The engineers at the University of California, San Diego, report their app showed promise during testing in a summer program for high school students and undergraduates at the university's Jacobs School of Engineering.
"As an engineer I visualize things before I build them," Nate Delson, a lecturer in mechanical engineering, said. "I visualize them in 3D, I visualize them in 2D, and I imagine what they're going to look like and how they will work before I build them.
"This process is called spatial visualization. Many kids learn spatial visualization skills by playing with construction toys, such as Legos, growing up. But some do not and it's these students [who] can struggle with technical subjects in college."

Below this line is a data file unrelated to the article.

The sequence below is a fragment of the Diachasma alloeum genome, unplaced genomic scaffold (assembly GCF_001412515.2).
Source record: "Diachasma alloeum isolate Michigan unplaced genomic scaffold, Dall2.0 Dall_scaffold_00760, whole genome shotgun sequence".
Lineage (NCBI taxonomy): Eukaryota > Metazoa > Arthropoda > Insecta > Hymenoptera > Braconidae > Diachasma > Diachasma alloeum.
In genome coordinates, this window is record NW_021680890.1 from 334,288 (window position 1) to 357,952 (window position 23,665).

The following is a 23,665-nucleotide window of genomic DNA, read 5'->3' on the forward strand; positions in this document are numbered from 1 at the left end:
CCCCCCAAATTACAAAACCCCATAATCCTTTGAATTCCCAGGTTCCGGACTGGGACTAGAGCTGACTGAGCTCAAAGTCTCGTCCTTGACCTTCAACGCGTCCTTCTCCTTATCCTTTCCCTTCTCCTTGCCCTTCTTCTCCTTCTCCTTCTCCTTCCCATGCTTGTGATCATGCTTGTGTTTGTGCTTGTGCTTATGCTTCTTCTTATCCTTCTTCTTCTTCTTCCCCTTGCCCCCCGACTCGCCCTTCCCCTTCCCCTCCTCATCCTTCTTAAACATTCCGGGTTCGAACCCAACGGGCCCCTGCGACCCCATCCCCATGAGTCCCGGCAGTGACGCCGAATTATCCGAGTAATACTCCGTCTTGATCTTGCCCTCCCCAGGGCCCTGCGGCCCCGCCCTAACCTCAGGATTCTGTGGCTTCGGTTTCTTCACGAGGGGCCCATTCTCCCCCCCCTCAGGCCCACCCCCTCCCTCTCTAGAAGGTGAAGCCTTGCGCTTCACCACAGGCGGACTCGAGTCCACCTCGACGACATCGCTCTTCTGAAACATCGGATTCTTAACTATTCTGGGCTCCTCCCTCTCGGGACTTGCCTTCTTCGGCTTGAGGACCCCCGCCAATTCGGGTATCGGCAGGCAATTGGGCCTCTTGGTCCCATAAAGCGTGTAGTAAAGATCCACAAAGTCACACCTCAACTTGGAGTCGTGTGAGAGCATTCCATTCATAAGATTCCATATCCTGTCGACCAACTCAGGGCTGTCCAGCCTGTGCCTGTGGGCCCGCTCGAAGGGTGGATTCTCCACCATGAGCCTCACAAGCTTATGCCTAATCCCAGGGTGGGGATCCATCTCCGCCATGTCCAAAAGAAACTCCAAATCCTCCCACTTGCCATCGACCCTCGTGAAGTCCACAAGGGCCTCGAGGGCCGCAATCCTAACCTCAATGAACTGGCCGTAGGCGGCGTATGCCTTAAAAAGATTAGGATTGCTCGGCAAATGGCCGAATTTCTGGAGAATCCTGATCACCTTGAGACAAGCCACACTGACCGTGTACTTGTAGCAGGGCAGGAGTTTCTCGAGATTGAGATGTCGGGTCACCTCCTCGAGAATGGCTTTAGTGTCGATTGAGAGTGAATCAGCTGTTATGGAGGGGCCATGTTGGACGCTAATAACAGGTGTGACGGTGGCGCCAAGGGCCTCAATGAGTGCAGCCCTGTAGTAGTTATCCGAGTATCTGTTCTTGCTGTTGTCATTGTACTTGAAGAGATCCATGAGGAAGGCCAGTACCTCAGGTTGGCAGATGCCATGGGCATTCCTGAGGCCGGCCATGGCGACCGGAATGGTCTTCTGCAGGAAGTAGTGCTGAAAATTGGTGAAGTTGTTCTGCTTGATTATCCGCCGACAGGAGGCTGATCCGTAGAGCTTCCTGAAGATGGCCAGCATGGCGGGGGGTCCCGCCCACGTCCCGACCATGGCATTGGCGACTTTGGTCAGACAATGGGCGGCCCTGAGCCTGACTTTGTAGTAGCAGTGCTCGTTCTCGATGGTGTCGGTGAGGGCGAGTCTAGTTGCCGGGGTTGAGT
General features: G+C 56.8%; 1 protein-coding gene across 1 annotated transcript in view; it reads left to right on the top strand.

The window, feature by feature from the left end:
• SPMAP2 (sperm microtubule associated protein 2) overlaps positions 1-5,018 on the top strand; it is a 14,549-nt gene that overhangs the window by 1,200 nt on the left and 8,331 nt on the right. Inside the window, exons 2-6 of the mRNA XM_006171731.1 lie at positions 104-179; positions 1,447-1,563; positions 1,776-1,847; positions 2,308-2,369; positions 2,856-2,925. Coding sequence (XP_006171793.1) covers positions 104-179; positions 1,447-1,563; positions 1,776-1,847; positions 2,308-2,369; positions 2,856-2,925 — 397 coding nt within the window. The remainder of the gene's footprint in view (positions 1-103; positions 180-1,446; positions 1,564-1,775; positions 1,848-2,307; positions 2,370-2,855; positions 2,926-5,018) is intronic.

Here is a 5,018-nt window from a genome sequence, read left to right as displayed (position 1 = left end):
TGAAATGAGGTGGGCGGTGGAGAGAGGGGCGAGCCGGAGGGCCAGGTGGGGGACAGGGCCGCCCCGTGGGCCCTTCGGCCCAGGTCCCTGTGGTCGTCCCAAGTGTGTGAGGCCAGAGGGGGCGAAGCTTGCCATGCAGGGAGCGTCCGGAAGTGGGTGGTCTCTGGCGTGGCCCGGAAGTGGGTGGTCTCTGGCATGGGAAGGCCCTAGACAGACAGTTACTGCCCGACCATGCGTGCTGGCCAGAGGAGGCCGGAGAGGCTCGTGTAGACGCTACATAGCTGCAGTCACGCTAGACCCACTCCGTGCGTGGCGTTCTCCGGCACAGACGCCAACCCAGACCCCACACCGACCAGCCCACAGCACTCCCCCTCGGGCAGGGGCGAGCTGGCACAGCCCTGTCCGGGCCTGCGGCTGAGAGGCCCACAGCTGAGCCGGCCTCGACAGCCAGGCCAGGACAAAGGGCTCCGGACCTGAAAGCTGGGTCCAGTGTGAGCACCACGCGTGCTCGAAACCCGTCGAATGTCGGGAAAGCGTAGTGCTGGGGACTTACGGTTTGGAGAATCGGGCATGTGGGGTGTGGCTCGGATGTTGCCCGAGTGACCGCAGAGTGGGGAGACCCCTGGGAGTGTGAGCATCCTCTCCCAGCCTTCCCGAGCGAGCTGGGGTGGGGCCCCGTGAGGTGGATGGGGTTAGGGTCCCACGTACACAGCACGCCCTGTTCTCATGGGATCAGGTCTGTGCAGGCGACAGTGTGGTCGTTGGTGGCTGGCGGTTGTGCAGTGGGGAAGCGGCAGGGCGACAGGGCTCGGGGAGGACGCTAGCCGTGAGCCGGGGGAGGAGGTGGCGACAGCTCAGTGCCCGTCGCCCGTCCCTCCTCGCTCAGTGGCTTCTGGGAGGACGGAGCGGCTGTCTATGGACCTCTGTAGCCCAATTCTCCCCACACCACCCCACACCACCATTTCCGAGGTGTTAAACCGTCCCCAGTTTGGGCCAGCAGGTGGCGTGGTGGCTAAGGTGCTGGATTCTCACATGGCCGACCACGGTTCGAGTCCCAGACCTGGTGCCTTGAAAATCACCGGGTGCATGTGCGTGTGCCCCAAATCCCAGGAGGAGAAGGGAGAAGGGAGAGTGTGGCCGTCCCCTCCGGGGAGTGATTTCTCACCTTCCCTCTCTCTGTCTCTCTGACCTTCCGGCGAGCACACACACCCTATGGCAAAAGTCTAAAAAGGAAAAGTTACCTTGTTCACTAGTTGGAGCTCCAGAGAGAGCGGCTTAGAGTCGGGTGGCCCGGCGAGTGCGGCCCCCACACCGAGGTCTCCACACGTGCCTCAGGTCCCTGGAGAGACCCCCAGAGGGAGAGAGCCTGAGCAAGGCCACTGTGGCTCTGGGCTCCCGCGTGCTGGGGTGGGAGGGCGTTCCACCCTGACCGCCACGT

The app includes a sketching feature that allows users to draw 3D shapes on a 2D grid.
"The physical act of sketching is important for learning spatial visualization," Delson said.
The app offers an immediate feedback feature that tells users whether their sketches are correct; if they are not, users can peek at the solution or try again on their own.
"It is like having a private tutor sitting right next to you," Delson said.
Previous studies have shown students who improve their skills at visualizing objects in 3D got better grades in math, physics and computer sciences and were less likely to drop out of those majors, the researchers said.
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